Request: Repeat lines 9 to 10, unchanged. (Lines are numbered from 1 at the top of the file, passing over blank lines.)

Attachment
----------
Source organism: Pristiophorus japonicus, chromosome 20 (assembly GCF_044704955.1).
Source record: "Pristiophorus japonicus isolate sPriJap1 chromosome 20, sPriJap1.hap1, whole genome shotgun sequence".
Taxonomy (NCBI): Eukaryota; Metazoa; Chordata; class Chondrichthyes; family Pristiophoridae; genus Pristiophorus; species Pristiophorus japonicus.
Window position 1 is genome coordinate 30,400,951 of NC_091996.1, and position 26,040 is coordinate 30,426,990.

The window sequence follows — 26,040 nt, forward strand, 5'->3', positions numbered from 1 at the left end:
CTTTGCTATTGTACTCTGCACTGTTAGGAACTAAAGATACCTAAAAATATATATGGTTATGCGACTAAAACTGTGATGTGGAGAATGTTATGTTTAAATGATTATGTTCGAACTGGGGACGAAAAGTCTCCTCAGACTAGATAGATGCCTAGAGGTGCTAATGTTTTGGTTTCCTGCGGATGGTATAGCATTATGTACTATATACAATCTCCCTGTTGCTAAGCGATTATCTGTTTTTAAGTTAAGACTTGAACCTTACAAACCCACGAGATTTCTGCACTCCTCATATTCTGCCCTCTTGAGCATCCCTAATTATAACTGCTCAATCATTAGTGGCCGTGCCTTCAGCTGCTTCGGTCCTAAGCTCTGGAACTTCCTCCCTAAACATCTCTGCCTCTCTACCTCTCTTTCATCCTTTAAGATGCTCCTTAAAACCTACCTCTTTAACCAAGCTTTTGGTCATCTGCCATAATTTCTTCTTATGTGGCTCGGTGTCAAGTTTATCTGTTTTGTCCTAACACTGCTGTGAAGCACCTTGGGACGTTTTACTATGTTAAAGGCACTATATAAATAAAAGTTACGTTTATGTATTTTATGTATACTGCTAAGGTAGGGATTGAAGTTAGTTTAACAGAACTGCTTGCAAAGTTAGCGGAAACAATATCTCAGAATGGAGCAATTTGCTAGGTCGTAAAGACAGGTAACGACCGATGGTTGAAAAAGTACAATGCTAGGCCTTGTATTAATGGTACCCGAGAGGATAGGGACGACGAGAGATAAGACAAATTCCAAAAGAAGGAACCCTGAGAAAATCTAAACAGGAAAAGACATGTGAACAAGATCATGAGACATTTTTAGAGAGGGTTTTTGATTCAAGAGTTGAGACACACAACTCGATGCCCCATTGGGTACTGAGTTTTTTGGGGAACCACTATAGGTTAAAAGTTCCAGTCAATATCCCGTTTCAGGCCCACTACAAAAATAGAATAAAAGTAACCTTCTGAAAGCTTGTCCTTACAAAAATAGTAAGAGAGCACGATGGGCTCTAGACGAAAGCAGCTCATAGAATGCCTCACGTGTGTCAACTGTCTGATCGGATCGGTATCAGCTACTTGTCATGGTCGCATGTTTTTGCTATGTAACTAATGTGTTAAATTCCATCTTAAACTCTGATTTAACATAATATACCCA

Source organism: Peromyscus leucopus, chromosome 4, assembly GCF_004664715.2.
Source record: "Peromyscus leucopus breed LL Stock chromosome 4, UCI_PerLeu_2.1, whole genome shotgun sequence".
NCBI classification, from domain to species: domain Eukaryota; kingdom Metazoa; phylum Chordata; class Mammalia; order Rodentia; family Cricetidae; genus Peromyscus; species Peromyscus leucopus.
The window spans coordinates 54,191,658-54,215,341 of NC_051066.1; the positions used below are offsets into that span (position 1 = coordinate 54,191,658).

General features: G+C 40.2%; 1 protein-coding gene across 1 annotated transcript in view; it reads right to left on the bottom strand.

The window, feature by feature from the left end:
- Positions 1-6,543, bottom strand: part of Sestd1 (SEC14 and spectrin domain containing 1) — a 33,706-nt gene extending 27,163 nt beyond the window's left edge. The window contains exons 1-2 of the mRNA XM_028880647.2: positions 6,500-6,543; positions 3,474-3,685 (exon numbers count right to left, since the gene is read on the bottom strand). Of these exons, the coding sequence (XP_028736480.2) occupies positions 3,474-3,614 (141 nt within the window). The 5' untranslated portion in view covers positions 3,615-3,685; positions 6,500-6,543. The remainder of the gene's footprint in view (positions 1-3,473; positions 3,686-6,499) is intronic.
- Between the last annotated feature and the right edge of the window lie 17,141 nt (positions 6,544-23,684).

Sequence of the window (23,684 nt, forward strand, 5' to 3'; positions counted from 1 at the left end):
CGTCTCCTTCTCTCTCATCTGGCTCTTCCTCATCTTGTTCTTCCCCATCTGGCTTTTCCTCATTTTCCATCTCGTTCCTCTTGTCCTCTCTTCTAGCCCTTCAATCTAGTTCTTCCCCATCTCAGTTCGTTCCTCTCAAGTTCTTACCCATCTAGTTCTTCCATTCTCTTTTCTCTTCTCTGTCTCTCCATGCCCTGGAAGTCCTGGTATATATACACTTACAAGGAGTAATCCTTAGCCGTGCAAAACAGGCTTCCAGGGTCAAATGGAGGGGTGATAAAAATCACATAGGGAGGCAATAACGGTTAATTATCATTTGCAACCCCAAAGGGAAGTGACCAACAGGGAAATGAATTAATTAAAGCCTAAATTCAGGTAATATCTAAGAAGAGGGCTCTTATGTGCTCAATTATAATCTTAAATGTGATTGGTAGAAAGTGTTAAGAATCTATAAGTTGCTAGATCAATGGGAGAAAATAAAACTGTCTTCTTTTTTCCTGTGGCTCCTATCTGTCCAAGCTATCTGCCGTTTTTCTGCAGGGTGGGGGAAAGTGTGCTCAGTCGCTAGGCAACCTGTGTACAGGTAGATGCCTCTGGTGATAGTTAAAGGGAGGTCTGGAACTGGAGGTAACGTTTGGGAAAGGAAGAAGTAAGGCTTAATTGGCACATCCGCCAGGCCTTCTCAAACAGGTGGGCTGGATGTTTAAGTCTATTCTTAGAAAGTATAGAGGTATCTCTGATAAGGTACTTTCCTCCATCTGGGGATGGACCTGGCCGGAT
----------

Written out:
NCBI classification, from domain to species: domain Eukaryota; kingdom Metazoa; phylum Chordata; class Mammalia; order Rodentia; family Cricetidae; genus Peromyscus; species Peromyscus leucopus.
The window spans coordinates 54,191,658-54,215,341 of NC_051066.1; the positions used below are offsets into that span (position 1 = coordinate 54,191,658).